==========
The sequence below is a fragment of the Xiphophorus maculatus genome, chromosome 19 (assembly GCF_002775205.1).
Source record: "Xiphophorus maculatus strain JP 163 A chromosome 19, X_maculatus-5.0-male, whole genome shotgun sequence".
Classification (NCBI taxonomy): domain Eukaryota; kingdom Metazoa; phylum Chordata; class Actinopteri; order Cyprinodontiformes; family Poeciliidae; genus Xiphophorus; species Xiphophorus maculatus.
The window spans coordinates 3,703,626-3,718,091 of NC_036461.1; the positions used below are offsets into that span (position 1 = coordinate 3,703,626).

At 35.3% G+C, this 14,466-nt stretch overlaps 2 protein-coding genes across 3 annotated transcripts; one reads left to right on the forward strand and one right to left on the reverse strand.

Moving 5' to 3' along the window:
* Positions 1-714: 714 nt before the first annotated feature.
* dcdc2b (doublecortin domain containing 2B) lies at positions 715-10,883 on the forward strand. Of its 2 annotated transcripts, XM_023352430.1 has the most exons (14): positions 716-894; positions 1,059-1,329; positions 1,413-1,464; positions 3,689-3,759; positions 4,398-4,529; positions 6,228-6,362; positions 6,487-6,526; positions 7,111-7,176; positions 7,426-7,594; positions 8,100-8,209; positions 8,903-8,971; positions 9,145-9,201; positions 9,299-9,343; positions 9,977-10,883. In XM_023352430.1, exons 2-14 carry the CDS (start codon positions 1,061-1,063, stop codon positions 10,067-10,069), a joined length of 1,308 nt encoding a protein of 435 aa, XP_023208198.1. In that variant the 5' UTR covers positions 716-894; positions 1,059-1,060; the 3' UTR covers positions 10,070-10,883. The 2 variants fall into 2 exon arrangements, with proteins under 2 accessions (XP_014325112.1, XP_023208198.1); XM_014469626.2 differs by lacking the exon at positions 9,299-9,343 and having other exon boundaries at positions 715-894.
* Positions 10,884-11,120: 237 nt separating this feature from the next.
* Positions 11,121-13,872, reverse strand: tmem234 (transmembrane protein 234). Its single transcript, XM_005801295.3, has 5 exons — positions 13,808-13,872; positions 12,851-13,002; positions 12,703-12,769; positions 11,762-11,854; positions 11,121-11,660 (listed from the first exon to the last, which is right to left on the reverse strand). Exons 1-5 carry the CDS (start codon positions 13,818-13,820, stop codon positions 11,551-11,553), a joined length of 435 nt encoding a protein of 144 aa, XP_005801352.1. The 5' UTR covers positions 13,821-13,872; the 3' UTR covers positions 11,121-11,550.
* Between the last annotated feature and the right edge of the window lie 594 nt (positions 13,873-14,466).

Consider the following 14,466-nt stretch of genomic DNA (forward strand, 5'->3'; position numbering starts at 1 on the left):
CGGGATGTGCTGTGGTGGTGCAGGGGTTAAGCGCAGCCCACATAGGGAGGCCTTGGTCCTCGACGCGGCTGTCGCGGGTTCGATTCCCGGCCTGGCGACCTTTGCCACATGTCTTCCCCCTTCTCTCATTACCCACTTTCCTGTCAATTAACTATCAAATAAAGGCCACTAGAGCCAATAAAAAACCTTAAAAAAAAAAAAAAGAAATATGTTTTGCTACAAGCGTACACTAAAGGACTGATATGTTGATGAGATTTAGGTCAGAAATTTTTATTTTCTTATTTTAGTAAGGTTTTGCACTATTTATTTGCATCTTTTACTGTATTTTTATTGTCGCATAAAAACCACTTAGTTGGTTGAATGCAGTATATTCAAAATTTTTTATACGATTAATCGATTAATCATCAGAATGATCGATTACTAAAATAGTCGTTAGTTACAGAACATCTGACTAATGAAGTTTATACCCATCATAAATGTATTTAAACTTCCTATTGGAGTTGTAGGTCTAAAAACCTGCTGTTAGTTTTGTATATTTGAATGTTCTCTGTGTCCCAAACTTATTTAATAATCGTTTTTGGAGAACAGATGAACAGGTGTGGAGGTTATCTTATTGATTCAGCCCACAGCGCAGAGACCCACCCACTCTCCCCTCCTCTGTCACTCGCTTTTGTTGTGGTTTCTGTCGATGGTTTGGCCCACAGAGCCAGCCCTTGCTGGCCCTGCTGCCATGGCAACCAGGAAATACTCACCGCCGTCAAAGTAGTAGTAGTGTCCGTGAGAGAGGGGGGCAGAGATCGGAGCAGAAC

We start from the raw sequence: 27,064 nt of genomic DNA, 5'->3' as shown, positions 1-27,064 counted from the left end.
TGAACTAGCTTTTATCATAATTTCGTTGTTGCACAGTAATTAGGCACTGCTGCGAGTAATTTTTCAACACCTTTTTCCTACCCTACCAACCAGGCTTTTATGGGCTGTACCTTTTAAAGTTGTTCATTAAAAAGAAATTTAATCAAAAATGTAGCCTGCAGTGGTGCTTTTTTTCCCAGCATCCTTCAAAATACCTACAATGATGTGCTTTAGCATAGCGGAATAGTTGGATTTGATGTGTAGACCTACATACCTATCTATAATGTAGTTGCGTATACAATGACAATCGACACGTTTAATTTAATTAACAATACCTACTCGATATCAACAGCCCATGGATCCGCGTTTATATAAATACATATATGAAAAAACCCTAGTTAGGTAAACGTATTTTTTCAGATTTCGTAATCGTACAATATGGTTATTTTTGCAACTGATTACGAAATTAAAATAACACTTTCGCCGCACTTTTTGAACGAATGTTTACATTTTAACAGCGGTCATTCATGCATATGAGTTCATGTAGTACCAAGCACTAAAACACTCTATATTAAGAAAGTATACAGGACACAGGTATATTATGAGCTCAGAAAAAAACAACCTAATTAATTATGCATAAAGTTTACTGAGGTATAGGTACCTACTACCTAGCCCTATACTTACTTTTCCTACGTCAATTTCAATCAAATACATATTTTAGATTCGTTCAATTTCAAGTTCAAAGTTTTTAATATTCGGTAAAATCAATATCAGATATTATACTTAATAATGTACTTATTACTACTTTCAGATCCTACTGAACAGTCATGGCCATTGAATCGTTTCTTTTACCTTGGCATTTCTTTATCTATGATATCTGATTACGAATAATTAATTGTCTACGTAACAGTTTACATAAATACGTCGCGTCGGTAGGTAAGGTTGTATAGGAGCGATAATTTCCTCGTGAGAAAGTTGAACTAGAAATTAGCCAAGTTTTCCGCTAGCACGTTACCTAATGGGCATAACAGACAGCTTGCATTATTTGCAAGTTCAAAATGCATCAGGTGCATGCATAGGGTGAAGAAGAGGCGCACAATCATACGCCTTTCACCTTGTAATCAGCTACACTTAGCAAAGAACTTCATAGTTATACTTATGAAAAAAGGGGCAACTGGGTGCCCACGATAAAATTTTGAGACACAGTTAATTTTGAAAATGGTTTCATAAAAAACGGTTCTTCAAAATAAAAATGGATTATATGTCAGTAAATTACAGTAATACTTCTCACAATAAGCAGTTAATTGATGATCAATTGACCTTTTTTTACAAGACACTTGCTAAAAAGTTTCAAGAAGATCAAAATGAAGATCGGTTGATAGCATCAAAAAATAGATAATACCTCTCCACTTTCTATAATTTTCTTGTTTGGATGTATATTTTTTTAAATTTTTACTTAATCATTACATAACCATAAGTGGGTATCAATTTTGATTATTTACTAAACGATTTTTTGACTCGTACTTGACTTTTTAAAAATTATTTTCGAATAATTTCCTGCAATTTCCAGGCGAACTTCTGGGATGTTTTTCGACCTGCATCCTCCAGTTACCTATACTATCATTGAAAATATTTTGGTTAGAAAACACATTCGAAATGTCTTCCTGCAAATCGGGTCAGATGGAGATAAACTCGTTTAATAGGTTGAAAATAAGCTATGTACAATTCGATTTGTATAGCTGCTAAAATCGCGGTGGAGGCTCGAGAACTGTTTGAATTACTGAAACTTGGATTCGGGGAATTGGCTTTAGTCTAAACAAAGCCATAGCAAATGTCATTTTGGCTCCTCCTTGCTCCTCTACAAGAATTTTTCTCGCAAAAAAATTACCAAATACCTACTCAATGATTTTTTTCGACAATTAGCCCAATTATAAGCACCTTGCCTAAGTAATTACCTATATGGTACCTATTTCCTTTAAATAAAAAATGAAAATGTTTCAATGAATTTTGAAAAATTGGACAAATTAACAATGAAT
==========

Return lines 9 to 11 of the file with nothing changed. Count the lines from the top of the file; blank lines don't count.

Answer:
* Positions 10,884-11,120: 237 nt separating this feature from the next.
* Positions 11,121-13,872, reverse strand: tmem234 (transmembrane protein 234). Its single transcript, XM_005801295.3, has 5 exons — positions 13,808-13,872; positions 12,851-13,002; positions 12,703-12,769; positions 11,762-11,854; positions 11,121-11,660 (listed from the first exon to the last, which is right to left on the reverse strand). Exons 1-5 carry the CDS (start codon positions 13,818-13,820, stop codon positions 11,551-11,553), a joined length of 435 nt encoding a protein of 144 aa, XP_005801352.1. The 5' UTR covers positions 13,821-13,872; the 3' UTR covers positions 11,121-11,550.
* Between the last annotated feature and the right edge of the window lie 594 nt (positions 13,873-14,466).